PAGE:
Name: Rochelle Fritsch
Kids: Elementary school-aged daughter
Works: Fundraiser for IMPACT, a local nonprofit
Favorite thing about being a mom: Telling my daughter stories about Grandma Gee Gee and stuff that happened when I was a little girl, teaching my daughter important life lessons (manners) and watching her apply them
Least favorite thing about being a mom: Teaching my daughter important life lessons (bad choices lead to bad consequences) by being the "Enforcer"
Famous for: Being a karaoke queen and snorting when I laugh
Follow her on Twitter @GeesMom
GG and I watched the NAACP Image Awards last Friday. The century-old organization’s premier event that celebrates “the outstanding achievements and performances of people of color in the arts…” I especially like watching with GG because it gives us the perfect opportunity to have a natural, unforced conversation about the wide spectrum of Black entertainers – outside of the Mr. Moseby character from Disney’s "Suite Life on Deck", who in my opinion, has a lot to be desired. But I’ll save that for another rant, another blog.
Anyway, the opening ensemble with Wyclef Jean, Carlos Santana and some other international performers fascinated GG, who noticed that the music sounded like it was Mexican or Jamaican. So we talked about how a long time ago, African people brought their music with them wherever they went (or were taken), and how that music’s had an influence on all sorts of genres since that time.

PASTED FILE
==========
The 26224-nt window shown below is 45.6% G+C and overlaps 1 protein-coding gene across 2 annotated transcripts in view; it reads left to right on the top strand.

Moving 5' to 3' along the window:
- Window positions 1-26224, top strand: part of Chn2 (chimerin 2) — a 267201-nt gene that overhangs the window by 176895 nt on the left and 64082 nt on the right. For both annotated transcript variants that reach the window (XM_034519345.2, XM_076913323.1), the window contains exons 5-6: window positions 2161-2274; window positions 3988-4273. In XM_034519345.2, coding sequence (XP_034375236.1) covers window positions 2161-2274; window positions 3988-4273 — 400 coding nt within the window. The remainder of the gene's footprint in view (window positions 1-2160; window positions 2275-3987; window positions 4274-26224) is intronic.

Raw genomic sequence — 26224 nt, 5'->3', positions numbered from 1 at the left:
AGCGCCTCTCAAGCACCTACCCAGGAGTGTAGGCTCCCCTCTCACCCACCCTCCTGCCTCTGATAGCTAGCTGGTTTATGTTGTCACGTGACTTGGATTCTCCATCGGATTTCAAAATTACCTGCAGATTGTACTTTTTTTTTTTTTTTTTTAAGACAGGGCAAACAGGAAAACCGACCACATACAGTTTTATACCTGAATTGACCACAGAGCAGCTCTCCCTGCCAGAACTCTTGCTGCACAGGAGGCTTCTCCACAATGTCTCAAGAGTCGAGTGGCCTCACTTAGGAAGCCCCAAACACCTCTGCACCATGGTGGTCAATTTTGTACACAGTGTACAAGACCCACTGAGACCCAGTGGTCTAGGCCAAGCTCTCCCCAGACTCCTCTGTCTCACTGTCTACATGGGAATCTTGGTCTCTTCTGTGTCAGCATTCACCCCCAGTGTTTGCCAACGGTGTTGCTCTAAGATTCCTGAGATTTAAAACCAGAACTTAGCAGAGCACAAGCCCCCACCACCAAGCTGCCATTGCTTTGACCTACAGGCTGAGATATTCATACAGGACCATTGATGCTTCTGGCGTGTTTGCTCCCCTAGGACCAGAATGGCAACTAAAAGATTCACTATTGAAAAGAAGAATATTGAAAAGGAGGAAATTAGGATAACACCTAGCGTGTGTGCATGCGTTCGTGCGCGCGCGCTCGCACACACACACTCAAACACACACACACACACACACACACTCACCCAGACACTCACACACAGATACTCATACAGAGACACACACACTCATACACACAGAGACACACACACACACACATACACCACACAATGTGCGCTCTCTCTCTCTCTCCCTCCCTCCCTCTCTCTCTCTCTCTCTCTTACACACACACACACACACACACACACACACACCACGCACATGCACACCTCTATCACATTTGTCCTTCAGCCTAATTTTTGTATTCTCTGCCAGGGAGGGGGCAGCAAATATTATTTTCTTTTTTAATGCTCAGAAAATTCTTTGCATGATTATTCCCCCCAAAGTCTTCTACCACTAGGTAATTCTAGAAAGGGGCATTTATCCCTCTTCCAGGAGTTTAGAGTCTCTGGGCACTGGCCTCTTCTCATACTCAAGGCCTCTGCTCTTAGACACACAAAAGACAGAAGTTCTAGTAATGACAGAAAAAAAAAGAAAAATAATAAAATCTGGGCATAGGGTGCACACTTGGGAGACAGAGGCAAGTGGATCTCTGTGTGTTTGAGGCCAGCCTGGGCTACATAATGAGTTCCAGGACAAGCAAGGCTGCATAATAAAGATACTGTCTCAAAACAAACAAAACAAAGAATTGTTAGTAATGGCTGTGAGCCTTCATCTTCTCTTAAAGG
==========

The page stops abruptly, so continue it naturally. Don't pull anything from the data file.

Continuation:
What I really appreciate about the Image Awards is when individuals who truly embody the ideal image take center stage. As we watched Myrlie Evers approach the podium I thought to myself “That’s what I want to be when I grow up.” And then the nominations for “Best Actress,” “Best Supporting Actress” and “Best Picture” were announced. “Precious” was represented in all categories.
Wait a minute...I thought these awards were about image.
First off, I’ll readily admit that I haven’t seen “Precious”. I personally don’t find the reality of child abuse, child neglect or poverty particularly entertaining, so there’s no reason for me to pay eight bucks and see it in a theater. The young woman who plays the title character seems to be delightful, funny and articulate – and she’s a grad student, for crying out loud! So why should an image that is the completely and total opposite of that even be nominated? The actress who plays the title character’s abusive mother, comes off as strong and smart in interviews, so again, why should the NAACP award her for an image so seemingly ugly and abusive? Well, they both won; and if I remember correctly, the movie won the Image Award for Best Picture too.
But I just have to stop and wonder -- especially on the heels of Black History Month -- were these images really worthy of an Image Award? With as many contributions as Black people have made throughout this country’s history, I just don’t think so.